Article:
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Economic Impact

External funding at Miami University sets another record in fiscal year 2023

“Our portfolio of awards is a glimpse of the outstanding work at Miami in both research and public service,” Rick Page said

Drone view of Upham Hall
Economic Impact

External funding at Miami University sets another record in fiscal year 2023

Miami University set a new record for extramural funding for fiscal year 2023, continuing a trend established over the past six years. 

Total external funding received for grants and contracts from July 1, 2022-June 30, 2023 was $37 million, an increase of more than 5% over FY 2022 — which was also a record year for funding, Miami’s Office of Research and Innovation reports. 

“It is remarkable how the efforts of our talented faculty and staff are recognized by $124 million in active awards,” Rick Page, associate vice president for Research and Innovation, said. This includes $42 million for basic research, $29 million for applied research, and $32 million for public service.

“The category of ‘basic research,’ though commonly used, does not do these efforts justice. Nothing about it is easy or basic,” Page said. “It truly is fundamental discovery research in which our students, faculty, and staff are challenging paradigms and making discoveries that will serve as the foundation for future research and even entirely new fields.”

Miami staff brought in more than half of FY 2023 grants and contracts  

More than 57% of FY 2023 grants and contracts were received by Miami staff, who brought in more than $21.2 million for Miami’s centers and other areas.  Some of the top-funded centers include:

Led by Cricket Meehan, the new School Based Center of Excellence (SBCoE) for prevention and Early Intervention received $5 million in FY 2023 to address ongoing mental health crisis in Ohio K-12 schools. The funding was awarded through a partnership between Ohio Department of Mental Health and Addiction Services (OhioMHAS) and the Ohio Department of Education to prioritize mental health and wellness for K-12 students and staff across the state.

Led by Randi Thomas ’88 MA ’90, Miami's office of ASPIRE cultivates partnerships with corporate, community, and government entities, and has contributed to the success of external funding for some of these centers and has been responsible for major external awards supporting the opening this year of the Fisher Innovation College@Elm. The technology, entrepreneurship, and workforce development hub transforms a three-block area in Oxford’s business district into a high-tech innovation and creativity corridor. It includes an entrepreneurial training center in partnership with Miami and the Butler County Small Business Development Center. Tenants will include the Fischer Group, 1809 Capital, and the city of Oxford, among others.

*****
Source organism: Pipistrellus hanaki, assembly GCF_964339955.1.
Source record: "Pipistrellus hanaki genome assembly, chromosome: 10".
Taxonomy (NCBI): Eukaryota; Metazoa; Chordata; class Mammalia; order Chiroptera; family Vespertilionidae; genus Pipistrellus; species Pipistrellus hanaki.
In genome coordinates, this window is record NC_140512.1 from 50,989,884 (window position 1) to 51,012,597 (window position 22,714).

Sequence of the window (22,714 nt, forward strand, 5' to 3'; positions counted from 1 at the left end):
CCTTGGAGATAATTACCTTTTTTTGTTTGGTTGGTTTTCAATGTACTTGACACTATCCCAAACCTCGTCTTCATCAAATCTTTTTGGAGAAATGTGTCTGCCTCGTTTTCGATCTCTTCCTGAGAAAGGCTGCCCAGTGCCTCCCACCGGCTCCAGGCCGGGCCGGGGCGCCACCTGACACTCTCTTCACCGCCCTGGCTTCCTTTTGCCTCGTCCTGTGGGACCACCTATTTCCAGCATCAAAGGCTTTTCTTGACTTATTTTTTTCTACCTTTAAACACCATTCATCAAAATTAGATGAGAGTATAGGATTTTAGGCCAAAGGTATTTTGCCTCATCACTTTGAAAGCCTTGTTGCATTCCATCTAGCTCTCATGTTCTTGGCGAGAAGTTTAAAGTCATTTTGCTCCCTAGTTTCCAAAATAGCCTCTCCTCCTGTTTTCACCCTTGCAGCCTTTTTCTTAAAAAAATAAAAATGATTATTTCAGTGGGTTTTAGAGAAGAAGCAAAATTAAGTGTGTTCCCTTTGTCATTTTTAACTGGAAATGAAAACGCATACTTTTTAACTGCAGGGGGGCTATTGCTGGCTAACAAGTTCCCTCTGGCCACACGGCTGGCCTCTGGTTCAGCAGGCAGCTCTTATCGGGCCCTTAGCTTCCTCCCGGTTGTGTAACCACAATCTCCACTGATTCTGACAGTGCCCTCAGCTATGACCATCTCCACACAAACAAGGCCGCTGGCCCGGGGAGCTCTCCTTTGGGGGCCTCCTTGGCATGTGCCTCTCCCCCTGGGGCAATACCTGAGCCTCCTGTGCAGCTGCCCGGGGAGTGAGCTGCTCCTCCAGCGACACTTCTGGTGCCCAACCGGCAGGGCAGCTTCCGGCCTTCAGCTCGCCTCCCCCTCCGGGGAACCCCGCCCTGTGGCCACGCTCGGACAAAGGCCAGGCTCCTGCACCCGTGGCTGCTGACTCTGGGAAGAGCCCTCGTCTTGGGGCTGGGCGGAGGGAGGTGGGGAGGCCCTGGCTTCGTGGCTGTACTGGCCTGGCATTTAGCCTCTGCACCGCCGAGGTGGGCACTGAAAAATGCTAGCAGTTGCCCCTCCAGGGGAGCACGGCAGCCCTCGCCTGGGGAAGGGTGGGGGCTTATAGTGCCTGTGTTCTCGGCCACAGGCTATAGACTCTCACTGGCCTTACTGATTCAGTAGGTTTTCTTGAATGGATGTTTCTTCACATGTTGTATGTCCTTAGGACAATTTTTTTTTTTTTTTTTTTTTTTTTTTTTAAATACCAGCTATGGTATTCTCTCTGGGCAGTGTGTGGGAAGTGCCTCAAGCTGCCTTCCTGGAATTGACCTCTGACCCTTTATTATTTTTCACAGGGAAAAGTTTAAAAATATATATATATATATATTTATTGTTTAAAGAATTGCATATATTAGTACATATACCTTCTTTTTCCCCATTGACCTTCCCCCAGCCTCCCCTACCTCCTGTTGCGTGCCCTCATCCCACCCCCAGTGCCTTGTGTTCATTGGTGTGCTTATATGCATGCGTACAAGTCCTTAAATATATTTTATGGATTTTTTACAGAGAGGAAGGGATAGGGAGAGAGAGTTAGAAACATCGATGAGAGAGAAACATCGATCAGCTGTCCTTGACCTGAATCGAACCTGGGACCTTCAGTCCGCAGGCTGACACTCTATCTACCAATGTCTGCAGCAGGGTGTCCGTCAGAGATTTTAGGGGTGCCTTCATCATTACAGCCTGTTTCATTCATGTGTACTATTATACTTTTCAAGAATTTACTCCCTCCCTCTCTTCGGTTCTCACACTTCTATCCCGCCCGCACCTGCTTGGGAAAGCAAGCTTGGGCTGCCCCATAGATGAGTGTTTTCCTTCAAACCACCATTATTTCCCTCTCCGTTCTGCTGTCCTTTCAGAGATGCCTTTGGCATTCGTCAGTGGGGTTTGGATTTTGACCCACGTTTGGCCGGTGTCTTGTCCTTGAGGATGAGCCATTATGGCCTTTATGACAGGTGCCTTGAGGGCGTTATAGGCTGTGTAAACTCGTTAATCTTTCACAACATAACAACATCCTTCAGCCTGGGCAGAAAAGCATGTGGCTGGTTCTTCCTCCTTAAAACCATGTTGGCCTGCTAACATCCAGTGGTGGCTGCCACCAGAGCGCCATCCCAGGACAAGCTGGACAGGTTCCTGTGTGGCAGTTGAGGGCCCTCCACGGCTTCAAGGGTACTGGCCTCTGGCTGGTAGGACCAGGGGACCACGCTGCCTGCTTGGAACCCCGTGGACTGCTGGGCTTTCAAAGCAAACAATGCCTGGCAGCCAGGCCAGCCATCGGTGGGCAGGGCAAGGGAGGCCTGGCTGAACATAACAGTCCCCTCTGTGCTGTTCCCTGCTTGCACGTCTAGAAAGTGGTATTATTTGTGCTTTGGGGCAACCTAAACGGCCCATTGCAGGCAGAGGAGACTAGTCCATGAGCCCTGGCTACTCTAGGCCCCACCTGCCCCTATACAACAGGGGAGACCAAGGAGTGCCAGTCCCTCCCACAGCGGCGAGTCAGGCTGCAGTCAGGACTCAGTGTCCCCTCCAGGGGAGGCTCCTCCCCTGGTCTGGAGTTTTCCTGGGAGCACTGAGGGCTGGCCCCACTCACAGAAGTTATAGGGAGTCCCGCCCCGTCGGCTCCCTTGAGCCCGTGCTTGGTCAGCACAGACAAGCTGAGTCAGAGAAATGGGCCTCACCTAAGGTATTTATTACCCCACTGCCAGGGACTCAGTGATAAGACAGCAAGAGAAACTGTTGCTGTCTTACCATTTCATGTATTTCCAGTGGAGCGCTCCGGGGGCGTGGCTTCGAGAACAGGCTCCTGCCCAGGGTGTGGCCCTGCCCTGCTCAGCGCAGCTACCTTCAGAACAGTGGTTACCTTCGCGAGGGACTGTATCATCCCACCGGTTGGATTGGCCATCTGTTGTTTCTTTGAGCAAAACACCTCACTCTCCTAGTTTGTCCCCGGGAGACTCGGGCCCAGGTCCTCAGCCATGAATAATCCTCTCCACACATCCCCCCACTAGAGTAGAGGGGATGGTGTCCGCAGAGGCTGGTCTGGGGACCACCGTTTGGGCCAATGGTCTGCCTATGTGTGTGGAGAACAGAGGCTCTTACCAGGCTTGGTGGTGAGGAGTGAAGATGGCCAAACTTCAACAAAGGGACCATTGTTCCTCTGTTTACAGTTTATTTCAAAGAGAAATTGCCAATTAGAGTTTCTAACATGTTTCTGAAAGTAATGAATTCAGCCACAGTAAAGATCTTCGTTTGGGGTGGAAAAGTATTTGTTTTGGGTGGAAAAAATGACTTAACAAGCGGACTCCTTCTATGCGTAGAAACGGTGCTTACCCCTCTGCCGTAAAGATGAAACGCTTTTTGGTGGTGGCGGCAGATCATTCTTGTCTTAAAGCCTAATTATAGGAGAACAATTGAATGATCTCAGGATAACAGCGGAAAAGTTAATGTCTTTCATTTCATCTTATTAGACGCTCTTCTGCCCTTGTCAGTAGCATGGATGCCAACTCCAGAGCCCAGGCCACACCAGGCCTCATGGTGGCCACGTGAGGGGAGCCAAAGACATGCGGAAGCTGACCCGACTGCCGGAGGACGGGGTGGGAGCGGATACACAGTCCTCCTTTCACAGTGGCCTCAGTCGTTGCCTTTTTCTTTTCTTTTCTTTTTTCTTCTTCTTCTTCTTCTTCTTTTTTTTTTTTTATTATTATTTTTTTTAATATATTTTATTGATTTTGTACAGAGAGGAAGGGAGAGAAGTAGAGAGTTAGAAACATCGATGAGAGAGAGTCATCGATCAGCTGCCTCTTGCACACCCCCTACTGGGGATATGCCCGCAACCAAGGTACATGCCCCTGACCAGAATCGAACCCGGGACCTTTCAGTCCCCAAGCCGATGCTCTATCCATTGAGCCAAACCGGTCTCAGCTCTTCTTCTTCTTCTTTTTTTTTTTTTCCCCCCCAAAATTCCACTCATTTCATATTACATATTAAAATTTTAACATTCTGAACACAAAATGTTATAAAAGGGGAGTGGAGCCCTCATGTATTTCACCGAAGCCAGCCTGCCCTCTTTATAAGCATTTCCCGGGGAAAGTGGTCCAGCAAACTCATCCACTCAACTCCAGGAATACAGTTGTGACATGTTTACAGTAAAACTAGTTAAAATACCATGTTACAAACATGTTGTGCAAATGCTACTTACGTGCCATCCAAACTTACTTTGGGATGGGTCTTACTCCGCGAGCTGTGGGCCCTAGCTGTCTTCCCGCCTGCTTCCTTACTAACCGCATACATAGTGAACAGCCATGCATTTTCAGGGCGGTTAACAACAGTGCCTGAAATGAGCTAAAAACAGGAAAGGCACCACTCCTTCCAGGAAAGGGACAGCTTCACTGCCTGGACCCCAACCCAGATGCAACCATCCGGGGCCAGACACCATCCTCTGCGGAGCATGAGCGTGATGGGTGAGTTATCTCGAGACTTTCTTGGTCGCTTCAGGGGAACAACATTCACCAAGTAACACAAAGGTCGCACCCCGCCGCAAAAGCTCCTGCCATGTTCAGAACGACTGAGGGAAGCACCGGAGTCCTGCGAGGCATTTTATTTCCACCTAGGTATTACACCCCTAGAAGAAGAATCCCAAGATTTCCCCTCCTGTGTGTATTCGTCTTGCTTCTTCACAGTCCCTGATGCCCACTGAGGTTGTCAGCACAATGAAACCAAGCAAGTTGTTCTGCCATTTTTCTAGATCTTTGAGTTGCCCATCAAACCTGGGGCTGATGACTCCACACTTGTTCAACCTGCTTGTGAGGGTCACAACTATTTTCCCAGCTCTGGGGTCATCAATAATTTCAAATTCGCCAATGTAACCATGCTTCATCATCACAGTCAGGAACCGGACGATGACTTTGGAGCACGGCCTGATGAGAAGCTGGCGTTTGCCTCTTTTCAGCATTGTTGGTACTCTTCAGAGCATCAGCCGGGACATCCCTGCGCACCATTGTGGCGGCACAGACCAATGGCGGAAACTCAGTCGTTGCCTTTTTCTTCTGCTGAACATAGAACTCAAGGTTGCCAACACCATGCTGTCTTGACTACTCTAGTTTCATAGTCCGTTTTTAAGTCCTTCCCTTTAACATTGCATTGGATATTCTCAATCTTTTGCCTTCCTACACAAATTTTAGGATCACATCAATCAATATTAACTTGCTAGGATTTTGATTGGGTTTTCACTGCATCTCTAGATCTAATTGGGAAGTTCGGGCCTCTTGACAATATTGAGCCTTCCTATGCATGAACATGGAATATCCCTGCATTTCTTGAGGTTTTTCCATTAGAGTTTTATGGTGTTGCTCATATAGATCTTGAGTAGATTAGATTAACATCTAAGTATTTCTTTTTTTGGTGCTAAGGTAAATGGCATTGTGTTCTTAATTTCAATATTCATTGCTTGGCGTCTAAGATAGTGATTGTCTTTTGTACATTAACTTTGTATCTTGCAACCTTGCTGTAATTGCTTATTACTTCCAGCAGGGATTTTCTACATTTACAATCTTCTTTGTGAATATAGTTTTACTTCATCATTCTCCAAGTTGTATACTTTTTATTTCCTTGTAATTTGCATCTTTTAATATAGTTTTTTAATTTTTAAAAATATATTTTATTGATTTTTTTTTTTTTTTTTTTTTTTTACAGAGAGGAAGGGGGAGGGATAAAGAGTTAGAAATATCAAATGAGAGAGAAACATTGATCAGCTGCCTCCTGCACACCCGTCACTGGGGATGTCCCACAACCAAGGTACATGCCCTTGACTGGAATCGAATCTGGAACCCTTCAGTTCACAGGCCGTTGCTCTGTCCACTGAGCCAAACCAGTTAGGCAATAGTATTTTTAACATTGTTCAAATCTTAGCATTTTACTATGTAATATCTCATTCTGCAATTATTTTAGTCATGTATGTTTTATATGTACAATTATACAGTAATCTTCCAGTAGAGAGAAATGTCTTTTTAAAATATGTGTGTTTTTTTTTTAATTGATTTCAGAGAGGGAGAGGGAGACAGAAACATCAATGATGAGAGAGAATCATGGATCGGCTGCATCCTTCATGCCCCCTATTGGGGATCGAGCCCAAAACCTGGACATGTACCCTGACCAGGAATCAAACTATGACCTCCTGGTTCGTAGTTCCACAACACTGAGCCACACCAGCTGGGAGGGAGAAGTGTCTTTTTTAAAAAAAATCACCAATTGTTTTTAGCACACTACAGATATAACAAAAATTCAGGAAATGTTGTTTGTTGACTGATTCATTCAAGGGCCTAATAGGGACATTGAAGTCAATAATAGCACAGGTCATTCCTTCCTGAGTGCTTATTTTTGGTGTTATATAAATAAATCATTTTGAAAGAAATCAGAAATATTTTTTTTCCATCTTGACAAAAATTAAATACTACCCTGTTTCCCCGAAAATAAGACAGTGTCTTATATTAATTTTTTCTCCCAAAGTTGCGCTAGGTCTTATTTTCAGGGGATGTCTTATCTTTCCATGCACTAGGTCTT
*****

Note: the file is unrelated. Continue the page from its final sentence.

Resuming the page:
Strategic priorities: Capitalize on new funding opportunities 

Strategic priorities for the office of research and innovation include capitalizing on new funding opportunities related to the CHIPS and Science Act of 2022 and partnering with other institutions in the region. 

According to Page, the CHIPS and Science Act of 2022 represents a fundamental shift in prioritization of research funding in the United States, and recognizes the contributions and potential of universities such as Miami.

With a designation of an “Emerging Research Institution,” Miami is a member of the group of institutions which educate the majority (57%) of undergraduate students, yet receive less than 10% of federal dollars for research and development.

“The efforts of Emerging Research Institutions have far-reaching impacts across our society, and provisions within the CHIPS and Science Act provide opportunities for increased federal investments that can further advance the mission and impact of Miami and other Emerging Research Institutions,” Page said.

Miami is also capitalizing on other new funding opportunities and partnering with other institutions in our region. Some examples include:

  • The Midwest Semiconductor  Network (MSN): a group of 70 companies and institutions of higher education all working to advance the goal of bringing more advanced semiconductor manufacturing to the Midwest and connecting this growing industry with a base of highly skilled graduates.
  • The universities of the Mid-American Conference (MAC) are competitors on the field and collaborators across campuses. The Collaborative Research Initiative is capitalizing on the combined strengths of MAC institutions to pursue large research efforts that would not be possible at any single institution of higher education.
  • In early 2023, Miami joined forces with entities across Ohio and the region to form the Midwest Microelectronics Consortium (MMEC). These efforts contributed to submission of a proposal through Battelle and the awarding by the U.S. Department of Defense of funding through the Microelectronics Commons Grant program, part of the CHIPS and Science ActThe Ohio-led consortium will receive $24.3 million in FY 2023 as one of only eight Regional Hubs to support microelectronic manufacturing throughout the Midwest. As a member, Miami will be eligible to submit applications for funding through MMEC. Opportunities for collaboration are also likely throughout the consortium, said Sue McDowell, vice president for Research and Innovation.
All of these efforts support Miami’s commitment to ensure each student is engaged in a rigorous educational experience where a deep understanding of ethics underlying research, scholarship, and service, can be explored, understood, and acted on," McDowell said.